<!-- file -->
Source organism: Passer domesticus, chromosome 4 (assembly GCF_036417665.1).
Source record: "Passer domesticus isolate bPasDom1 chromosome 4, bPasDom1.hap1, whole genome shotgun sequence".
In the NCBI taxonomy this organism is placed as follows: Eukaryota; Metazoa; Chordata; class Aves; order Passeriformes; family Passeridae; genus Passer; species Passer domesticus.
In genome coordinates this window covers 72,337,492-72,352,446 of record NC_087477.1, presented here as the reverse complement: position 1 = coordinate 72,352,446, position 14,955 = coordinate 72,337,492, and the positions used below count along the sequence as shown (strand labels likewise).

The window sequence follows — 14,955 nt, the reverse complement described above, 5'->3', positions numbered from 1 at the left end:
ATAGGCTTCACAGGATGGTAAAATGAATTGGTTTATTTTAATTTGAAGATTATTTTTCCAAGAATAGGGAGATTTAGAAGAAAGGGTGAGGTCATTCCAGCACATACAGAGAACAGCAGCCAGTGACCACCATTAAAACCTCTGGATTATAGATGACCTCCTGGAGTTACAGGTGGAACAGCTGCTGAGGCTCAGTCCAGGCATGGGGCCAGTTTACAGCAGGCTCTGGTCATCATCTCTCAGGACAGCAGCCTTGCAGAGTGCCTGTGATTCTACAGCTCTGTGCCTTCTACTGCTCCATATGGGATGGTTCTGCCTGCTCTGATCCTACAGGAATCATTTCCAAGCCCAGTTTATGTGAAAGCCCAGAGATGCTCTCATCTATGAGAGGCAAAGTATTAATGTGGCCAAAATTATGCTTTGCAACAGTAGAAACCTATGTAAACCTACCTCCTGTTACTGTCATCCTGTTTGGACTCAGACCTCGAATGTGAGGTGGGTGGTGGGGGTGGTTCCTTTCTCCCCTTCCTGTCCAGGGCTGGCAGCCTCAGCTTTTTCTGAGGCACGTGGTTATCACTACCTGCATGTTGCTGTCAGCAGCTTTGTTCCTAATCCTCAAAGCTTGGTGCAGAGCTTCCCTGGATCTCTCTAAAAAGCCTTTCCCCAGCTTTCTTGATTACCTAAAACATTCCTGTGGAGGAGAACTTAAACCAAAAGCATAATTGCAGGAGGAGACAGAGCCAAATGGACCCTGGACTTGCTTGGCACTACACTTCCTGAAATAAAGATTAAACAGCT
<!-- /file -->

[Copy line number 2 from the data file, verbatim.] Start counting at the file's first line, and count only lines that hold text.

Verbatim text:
Source record: "Passer domesticus isolate bPasDom1 chromosome 4, bPasDom1.hap1, whole genome shotgun sequence".